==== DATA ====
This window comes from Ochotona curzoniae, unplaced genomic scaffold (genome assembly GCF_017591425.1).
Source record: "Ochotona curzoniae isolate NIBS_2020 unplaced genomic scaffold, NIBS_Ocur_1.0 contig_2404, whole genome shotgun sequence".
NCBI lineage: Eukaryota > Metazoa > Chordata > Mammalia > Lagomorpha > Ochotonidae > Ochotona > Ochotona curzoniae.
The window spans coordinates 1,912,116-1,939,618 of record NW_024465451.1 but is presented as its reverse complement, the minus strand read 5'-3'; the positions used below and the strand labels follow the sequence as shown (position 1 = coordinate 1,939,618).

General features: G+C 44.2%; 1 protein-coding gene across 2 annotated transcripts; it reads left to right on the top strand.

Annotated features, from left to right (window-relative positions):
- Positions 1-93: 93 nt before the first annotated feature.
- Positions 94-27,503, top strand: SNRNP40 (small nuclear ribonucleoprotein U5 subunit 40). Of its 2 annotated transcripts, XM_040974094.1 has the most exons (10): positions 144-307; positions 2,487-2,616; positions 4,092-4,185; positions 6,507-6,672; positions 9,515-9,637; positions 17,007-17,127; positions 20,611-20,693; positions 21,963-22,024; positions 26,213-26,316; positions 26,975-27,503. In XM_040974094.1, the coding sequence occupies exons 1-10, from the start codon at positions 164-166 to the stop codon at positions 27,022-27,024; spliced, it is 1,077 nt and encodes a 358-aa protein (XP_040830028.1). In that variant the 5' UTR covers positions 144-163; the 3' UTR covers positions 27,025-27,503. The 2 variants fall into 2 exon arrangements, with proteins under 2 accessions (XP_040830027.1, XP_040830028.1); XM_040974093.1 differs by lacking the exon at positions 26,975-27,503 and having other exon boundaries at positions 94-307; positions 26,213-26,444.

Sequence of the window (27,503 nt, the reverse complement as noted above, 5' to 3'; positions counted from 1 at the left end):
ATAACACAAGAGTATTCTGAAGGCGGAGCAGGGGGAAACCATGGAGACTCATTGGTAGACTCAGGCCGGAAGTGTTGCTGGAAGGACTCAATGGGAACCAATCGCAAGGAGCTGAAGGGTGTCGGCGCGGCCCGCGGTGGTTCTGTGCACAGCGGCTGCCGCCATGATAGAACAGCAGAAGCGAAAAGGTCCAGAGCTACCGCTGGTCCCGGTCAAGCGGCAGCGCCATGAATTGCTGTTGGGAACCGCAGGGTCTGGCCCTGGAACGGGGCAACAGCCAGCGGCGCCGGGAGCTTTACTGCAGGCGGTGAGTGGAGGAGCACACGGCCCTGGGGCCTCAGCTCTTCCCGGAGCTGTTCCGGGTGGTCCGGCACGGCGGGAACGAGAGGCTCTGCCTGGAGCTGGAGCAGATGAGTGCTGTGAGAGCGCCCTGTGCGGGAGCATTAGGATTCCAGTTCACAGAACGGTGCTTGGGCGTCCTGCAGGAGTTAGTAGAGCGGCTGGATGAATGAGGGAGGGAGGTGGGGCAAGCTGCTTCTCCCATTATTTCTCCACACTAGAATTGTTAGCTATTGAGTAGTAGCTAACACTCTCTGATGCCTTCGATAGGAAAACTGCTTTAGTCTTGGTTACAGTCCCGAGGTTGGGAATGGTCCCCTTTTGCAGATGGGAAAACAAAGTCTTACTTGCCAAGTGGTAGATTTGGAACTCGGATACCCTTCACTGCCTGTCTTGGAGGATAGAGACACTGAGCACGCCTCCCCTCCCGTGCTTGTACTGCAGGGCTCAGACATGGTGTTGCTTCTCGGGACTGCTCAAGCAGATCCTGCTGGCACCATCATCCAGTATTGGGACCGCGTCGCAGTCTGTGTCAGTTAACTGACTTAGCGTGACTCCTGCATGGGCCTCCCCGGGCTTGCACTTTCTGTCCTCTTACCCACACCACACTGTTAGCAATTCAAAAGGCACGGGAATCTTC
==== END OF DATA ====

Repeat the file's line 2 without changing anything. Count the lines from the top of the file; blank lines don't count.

Source record: "Ochotona curzoniae isolate NIBS_2020 unplaced genomic scaffold, NIBS_Ocur_1.0 contig_2404, whole genome shotgun sequence".